AKIKO FUJITA: So, David, I think you make a good point. And they got a lot of money, this company. They can write out a check. What kind of, I mean, you know, I asked this question because I think there's still-- we don't know exactly how long, how extensive this footprint is going to look like. So while they may have trademarked it in certain platforms, certain areas, there's got to be questions about how much more they're willing to shell out. I mean, what kind of checks are we talking about?
DAVID LEICHTMAN: Well, again, I mean, they can't-- you know, they've made a conscious decision, right, that they know they're not going to be able to prevent people from using the term "metaverse" in a descriptive way to describe what's going on in the new internet. So they've made that decision. So they're not going to necessarily try to prevent other people from using the phrase metaverse in a descriptive way.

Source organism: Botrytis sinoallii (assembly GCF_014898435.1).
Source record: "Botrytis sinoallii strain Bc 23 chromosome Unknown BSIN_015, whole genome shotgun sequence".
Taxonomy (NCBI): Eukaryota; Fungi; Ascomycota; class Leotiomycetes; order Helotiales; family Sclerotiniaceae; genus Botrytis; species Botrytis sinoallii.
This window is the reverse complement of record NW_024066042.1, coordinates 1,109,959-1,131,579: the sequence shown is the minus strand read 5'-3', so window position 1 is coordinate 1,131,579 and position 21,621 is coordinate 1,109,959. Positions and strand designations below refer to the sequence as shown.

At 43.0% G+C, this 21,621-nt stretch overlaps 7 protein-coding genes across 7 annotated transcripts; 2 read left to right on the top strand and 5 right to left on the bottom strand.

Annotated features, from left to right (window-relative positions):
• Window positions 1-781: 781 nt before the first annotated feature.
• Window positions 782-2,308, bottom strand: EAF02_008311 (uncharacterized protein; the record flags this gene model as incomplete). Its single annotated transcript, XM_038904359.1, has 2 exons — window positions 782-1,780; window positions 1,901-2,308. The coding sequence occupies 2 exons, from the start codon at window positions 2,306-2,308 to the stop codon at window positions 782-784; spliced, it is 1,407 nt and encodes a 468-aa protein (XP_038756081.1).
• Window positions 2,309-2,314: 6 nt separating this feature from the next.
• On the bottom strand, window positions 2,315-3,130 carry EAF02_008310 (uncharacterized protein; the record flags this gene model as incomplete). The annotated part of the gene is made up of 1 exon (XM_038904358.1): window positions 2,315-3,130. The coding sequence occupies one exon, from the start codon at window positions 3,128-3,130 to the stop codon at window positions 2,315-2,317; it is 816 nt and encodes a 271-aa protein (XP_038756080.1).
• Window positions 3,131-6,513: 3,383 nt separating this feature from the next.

But what they're really trying to do is sort of set apart their different platforms and their different products, right? So that if you think about it this way, right, who uses Facebook? Who are most of the active users or people connecting with their relatives or their classmates? Who is using Instagram? It's mostly younger people. Who's going to be using Oculus? It's mostly gamers, right?
So what they're trying to do is sort of create an umbrella over all of those different things, right? And you can see it even in the logo, right, that they have attached to Meta, which looks like the infinity sign. And, you know, what's a Google plus one, is infinity, right? So they're really trying to sort of get out in front of who is probably their biggest competitor.
ZACK GUZMAN: Yeah, David, lastly, I feel like there are some people watching this here, like, ah, I could have thought of this. I could have gone out and trademarked Meta, or I could have done whatever here, or maybe thinking about other terms in crypto that they might want to trademark, too.